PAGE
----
“You and I may as well face the fact that our people now demand of us a right-about-face in the conduct of this government, and will stand for no petty strife or selfish political manipulation. I take office with a feeling of humble gratefulness to the people of Atlanta [and] without the slightest thought of political favoritism or ill will toward a single member of the great human family of Atlanta. I ask of you and each department head and every employee only the efficient and honest performance of their duties. The problems we face are not insurmountable. As long as we are not under an impossible bonded indebtedness and the real resources of our great and growing city are still intact, and there is a clear majority of honest, law abiding and patriotic citizens who will support the advocates of good government, these problems can and will be solved.”
Editor's Note: In January 1937, William Hartsfield began his first term of many as the mayor of Atlanta. When Hartsfield took office, Atlanta was in the midst of the Great Depression and the city was on the brink of bankruptcy. Hartsfield began to address this financial crisis before he officially took office. In December 1936, the city government did not have the funds to pay all of the city’s employees. Hartsfield convinced Atlanta’s business leaders, including Robert Woodruff, the president of Coca-Cola, to provide financial assistance. Woodruff and others gave the city government the full amount needed to pay every employee on the December 1936 city payroll.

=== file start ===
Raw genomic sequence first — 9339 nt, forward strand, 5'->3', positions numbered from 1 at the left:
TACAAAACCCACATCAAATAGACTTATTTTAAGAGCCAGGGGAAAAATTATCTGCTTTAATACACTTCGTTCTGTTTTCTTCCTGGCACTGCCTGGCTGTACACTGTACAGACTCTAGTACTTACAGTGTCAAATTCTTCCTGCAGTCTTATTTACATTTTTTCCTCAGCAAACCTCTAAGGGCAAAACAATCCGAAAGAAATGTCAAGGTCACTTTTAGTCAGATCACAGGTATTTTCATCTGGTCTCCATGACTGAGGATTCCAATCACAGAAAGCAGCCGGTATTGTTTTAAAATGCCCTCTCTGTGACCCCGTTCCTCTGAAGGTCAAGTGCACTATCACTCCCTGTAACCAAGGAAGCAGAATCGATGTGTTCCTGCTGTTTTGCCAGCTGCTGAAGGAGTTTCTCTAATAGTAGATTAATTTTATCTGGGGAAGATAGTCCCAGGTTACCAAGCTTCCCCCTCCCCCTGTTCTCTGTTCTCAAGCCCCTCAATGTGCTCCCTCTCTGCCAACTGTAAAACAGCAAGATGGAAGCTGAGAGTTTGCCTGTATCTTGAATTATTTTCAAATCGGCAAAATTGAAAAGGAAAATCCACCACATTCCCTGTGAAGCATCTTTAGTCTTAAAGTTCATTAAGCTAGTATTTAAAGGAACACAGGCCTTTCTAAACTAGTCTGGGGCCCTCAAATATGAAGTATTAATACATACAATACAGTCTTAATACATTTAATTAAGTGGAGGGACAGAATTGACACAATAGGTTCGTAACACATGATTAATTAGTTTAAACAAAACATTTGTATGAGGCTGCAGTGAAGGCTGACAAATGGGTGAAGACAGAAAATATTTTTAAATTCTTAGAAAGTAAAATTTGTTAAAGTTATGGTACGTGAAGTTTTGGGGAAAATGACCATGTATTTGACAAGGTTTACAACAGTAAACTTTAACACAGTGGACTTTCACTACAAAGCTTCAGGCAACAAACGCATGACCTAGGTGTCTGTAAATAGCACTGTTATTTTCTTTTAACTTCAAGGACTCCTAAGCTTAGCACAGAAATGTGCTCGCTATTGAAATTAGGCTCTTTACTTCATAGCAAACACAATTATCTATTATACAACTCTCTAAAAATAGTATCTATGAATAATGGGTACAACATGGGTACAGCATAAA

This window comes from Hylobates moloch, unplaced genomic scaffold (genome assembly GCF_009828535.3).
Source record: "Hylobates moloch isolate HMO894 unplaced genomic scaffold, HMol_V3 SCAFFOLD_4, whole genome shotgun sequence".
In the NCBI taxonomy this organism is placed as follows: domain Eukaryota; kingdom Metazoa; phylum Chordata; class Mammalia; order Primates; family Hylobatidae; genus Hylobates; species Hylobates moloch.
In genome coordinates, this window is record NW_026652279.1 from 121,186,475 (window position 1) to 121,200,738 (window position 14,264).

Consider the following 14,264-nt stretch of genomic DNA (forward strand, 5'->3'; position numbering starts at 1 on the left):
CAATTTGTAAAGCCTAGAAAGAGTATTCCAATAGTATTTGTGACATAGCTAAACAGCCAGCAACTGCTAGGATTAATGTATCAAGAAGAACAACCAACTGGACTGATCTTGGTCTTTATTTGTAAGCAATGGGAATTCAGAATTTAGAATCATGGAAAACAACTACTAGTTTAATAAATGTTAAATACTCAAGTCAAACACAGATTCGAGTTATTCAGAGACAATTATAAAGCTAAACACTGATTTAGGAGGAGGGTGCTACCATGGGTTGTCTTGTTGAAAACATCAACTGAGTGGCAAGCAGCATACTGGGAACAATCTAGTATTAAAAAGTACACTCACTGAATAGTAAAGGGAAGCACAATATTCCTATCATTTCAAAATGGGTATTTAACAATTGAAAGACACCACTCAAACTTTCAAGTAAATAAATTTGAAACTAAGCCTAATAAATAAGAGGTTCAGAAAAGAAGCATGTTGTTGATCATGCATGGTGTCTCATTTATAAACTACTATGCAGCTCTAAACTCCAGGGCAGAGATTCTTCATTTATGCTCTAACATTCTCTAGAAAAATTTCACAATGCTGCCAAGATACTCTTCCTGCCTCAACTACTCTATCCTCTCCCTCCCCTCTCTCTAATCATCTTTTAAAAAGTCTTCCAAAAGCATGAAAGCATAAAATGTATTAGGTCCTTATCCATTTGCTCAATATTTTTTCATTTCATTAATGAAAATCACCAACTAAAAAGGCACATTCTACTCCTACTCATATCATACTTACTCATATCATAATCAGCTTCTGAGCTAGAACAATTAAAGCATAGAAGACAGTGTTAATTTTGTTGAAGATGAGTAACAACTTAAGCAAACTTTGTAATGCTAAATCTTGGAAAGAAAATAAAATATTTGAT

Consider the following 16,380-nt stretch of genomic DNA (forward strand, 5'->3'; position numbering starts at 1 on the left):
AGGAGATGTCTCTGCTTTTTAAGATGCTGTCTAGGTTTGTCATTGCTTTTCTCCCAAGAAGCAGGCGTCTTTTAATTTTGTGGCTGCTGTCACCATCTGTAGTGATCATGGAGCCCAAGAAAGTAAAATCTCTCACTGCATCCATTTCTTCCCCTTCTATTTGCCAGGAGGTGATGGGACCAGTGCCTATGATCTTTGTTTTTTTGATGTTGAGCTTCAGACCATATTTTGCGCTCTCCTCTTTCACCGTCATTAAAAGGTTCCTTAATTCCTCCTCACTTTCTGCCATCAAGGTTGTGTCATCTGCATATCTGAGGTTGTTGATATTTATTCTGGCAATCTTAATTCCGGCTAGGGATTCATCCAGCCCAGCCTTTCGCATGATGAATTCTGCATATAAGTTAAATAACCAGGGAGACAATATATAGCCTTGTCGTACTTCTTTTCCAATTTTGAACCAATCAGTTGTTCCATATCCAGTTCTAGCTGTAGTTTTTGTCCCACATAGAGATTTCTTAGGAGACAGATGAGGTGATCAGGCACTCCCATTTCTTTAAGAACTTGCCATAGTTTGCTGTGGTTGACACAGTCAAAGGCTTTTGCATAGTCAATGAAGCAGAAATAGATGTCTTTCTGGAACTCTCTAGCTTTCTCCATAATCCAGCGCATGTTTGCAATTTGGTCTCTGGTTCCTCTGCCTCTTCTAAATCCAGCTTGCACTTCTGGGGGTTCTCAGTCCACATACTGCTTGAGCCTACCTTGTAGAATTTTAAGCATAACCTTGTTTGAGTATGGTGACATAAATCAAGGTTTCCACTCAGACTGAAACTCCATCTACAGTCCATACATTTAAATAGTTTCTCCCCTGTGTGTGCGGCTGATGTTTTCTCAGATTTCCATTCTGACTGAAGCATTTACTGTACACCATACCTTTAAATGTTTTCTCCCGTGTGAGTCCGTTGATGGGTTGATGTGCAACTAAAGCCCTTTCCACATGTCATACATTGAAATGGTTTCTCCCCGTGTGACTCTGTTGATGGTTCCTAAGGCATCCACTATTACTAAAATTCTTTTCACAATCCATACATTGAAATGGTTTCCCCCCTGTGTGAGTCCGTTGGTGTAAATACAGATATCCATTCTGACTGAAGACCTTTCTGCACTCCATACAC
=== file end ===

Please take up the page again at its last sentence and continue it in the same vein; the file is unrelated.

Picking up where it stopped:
When Hartsfield officially took office the following month, his first order of business was to address the city’s financial crisis. The quote above comes from Hartsfield’s January 1937 inaugural address in which he described the problems facing the city and his resolution as mayor to overcome these challenges. Hartsfield’s first priority as mayor was to urge the city legislature to adopt a model budget system. The new system prohibited the budget from surpassing more than 99% of the funds received in the previous year. This system allowed the city government to have leftover money each year to help pay off its debt.
By 1938, Atlanta was well on its way to recovering from the effects of the Great Depression. After addressing the city’s financial troubles, Hartsfield could focus on other priorities as mayor including eliminating corruption in the city’s police department and developing Atlanta as a tourist center. Throughout his first term, Hartsfield promoted initiatives to beautify the inner city and to expand the city limits.